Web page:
Thus the opening of his 1992 album Bone Machine, which I came to by way of Waits’s goofy, haunting cover of Cole Porter’s “It’s All Right with Me,” and which gave birth to the only serious musical obsession I’ve ever experienced. For most of the 1990s, my religion would have been best characterized as “Waitsian.” That it should be this album, rather than Rain Dogs or Swordfishtrombones, and these two songs in particular, one an apocalyptic holler and the other a ballad to human mortality, that wedged into my brain and opened a new world suggests perhaps that my interest in doom might be more than circumstantial. Maybe it had to do with growing up in the last decade of the Cold War, or maybe I’m just a bit goth. But what sets the ominous vision in these songs apart from more lurid revelations of catastrophe is their personal scale and Beckettian sensibility. The singer of “The Earth Died Screaming” spends the end times dreaming of his lover, while the singer of “Dirt in the Ground” achingly asks, “I want to know, am I the sky or a bird.” And in both songs, escape--even into metaphysical fantasy--is wholly foreclosed: both feature of a version of the line, “hell is boiling over and heaven is full.”

Peter Brötzmann, “It Is Growing Dark”

German free jazz saxophonist Peter Brötzmann, known for his wild screeching and rough timbre, does with his horn what Waits does with his throat, managing to drift and leap from elegy to existential howl with a zen intensity, exploring the extremes of feeling and sound while making space for quiet, melancholy reflection. This piece, reminiscent of Coltrane, sounds a tender, ragged reveille. Something, and not just the day, has ended, and something else about to begin.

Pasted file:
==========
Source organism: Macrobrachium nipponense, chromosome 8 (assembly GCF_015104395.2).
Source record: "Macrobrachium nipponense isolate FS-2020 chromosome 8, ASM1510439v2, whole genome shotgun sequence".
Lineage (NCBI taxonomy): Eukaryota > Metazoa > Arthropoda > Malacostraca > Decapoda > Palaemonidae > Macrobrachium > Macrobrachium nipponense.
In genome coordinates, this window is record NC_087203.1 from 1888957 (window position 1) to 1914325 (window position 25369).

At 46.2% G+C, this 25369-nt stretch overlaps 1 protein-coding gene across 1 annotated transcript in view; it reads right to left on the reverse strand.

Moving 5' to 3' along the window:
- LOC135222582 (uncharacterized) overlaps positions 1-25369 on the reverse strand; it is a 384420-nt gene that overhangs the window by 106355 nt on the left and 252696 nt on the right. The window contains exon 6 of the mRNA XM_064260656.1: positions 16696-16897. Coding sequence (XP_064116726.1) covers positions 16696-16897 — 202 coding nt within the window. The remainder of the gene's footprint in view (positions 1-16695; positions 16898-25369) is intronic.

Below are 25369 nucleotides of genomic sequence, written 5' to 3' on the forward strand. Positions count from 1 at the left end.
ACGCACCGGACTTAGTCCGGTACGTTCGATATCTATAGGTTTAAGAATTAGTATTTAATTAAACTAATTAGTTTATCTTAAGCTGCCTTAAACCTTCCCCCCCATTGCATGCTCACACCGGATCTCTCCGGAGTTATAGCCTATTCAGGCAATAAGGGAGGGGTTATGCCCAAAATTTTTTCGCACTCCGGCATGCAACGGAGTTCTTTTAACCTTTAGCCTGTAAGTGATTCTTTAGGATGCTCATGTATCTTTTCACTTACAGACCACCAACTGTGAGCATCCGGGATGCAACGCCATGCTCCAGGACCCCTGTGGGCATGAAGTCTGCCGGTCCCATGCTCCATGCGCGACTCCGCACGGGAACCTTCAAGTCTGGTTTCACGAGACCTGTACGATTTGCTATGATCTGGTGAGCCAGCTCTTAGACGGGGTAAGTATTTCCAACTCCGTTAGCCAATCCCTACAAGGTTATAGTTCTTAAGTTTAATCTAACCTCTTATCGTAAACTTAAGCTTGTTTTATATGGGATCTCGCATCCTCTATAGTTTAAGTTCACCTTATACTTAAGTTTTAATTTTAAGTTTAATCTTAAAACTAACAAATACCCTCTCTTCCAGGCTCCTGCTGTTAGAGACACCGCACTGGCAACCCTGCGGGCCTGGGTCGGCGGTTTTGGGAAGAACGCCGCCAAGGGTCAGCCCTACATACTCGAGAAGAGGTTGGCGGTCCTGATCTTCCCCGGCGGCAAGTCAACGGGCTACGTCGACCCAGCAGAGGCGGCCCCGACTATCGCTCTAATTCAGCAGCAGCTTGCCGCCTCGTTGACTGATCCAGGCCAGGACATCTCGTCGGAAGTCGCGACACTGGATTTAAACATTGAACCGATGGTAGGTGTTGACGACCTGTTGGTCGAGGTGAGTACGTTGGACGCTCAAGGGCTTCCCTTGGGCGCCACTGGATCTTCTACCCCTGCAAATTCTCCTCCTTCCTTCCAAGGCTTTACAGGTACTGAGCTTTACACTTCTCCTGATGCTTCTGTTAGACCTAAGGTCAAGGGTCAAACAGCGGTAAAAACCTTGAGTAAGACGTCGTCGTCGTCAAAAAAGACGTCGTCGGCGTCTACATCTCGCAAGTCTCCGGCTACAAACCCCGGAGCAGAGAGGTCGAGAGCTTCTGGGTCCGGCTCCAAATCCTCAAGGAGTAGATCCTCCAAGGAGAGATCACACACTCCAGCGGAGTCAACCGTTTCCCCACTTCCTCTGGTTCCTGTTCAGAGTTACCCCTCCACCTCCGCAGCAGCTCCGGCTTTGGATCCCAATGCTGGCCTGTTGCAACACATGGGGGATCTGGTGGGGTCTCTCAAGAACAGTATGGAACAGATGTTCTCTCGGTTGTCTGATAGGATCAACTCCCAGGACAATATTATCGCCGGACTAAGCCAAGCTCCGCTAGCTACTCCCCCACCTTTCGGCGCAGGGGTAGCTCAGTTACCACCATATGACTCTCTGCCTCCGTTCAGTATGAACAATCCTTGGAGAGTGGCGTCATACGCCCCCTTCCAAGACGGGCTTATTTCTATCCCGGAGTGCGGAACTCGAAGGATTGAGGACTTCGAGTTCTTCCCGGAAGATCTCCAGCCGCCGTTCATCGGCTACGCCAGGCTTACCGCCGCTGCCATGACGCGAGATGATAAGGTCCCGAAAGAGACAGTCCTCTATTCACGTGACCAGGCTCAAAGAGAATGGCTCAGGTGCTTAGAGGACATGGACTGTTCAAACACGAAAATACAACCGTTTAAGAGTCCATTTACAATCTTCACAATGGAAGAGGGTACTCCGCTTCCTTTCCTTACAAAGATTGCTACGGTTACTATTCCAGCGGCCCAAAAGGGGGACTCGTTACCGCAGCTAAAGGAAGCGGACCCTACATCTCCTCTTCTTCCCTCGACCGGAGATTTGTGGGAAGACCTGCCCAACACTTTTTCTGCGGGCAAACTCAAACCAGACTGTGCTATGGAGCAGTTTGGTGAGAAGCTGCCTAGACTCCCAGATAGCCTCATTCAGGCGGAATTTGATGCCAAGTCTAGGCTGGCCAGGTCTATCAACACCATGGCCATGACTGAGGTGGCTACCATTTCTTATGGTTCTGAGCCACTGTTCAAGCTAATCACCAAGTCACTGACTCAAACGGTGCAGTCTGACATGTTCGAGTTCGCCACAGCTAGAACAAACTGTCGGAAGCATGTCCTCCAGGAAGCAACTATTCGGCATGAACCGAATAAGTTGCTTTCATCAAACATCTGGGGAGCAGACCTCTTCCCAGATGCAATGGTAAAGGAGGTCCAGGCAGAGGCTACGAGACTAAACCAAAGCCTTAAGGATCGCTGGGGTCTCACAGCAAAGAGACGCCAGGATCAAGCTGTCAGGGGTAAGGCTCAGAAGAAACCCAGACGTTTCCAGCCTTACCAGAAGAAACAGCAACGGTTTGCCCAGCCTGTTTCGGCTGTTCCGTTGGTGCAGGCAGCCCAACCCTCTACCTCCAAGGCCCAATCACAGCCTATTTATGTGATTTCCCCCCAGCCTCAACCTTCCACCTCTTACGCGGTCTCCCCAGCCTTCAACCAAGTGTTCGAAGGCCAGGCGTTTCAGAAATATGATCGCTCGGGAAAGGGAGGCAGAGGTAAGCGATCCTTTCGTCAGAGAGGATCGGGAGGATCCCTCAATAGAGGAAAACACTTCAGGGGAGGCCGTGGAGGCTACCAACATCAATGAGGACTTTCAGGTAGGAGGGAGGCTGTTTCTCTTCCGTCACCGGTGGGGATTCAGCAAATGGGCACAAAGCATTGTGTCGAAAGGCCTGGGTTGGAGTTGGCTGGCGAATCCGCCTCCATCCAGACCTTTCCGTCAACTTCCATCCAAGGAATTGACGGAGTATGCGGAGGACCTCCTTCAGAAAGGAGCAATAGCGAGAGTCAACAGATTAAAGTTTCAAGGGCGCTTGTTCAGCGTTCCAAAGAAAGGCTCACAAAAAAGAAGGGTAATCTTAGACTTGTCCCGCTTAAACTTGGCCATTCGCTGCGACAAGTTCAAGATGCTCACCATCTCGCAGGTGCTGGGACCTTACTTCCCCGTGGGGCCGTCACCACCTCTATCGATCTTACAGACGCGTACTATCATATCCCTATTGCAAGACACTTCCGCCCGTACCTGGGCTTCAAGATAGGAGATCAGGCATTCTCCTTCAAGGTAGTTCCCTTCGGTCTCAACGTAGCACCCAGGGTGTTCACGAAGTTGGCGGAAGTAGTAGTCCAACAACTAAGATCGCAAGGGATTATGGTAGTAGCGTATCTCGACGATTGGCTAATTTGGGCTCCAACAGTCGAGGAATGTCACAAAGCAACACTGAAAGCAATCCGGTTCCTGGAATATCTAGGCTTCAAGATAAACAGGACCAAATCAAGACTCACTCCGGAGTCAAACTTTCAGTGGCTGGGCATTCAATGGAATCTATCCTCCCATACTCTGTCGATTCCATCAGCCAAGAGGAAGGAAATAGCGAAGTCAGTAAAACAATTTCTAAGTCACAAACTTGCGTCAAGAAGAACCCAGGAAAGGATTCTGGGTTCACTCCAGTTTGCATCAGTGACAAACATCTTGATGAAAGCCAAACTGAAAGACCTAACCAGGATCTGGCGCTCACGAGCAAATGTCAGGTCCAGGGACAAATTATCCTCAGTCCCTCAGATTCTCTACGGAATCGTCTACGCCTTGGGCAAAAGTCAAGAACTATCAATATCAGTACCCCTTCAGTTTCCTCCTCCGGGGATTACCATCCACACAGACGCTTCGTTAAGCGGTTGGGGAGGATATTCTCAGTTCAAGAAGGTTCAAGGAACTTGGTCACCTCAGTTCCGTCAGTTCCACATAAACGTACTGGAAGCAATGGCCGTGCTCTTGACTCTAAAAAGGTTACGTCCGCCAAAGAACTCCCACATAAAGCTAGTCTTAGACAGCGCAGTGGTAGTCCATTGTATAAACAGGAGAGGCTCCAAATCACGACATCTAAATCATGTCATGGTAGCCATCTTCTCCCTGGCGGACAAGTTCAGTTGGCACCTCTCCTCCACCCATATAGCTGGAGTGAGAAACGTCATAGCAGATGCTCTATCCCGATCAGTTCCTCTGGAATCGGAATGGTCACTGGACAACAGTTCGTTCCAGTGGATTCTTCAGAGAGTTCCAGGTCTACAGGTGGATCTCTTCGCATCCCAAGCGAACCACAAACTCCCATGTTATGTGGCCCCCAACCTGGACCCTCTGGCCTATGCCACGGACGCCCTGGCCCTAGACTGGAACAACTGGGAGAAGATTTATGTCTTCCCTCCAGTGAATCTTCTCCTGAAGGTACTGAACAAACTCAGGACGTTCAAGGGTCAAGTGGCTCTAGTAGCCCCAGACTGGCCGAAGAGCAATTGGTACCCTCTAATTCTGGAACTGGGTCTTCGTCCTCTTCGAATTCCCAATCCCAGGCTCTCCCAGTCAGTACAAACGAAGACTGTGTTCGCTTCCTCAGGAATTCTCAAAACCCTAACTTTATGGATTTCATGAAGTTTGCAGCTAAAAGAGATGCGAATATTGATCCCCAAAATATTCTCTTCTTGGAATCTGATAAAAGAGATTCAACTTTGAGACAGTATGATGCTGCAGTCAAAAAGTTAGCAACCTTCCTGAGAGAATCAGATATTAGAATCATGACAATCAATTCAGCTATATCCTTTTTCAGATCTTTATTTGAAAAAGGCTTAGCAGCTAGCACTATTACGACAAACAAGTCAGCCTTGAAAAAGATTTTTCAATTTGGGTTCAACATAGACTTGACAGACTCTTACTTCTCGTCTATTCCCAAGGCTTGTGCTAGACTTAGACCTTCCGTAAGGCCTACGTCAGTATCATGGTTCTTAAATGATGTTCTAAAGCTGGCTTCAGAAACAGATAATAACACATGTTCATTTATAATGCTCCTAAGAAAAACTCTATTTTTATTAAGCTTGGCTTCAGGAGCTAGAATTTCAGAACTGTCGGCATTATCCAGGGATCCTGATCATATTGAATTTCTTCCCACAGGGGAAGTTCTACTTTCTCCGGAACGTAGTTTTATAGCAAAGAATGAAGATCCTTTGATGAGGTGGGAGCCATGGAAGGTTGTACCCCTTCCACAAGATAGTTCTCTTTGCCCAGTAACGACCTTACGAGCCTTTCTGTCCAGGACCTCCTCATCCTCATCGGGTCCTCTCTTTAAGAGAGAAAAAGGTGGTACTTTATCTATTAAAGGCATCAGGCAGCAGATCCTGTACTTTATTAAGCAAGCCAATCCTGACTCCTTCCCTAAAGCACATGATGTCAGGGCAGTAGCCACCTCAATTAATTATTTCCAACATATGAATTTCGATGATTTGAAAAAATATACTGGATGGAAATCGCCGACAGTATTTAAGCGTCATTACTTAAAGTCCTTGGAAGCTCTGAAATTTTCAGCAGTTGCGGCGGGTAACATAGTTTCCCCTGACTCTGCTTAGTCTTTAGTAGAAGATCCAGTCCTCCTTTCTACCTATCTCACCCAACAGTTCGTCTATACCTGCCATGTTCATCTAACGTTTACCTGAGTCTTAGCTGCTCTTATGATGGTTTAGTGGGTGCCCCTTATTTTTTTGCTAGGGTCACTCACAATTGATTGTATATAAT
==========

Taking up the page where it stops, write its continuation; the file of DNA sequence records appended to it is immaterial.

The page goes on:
William & Versey Smith, “When That Great Ship Went Down (The Titanic)”

While the sinking of the RMS Titanic became, in James Cameron’s kitsch myth, a testament to undying love, it had once been a story of technological hubris and class war, in which the forces of global justice in the form of an iceberg struck down that era’s version of the SpaceX Falcon Heavy. A tragic event, in the classical sense, and in that way offering not only terror and pity, but a certain grim mirth in the spectacle of seeing a boat full of rich assholes getting their comeuppance. That mirth subsists in William & Versey Smith’s antic gospel blues version of this old, weird American chestnut, “When That Great Ship Went Down,” a folk song first written in 1915 or 1916 which has since become a traditional Boy and Girl Scout camp song. William Smith, who may have been a cab driver, and his wife, Versey, recorded it in Chicago in 1927, along with a patriotic song about bringing “the boys back home” from World War I, and two gospels, the only recordings this singular duo left to posterity. William sang and played guitar, Versey sang counterpoint and played tambourine and what sounds like a washboard, though perhaps it might be more accurate to say Versey yowled like a fury while beating the holy christ out of a tambourine. What’s perhaps most striking about this song, aside from Versey’s unearthly wails, is precisely its sense of grim mirth: there’s an undeniable joy when they sing “When that ship left England, making for the shore / The rich had declared that they would not ride with the poor,” and the insistent refrain, “Sad when that great ship went down,” sounds forth with a grinning irony that should chill even Elon Musk’s cybernetic heart. Our whole civilization is the Titanic now, struck by a metaphorical iceberg calved from Greenland’s melting icesheet, killed by its own blithe arrogance.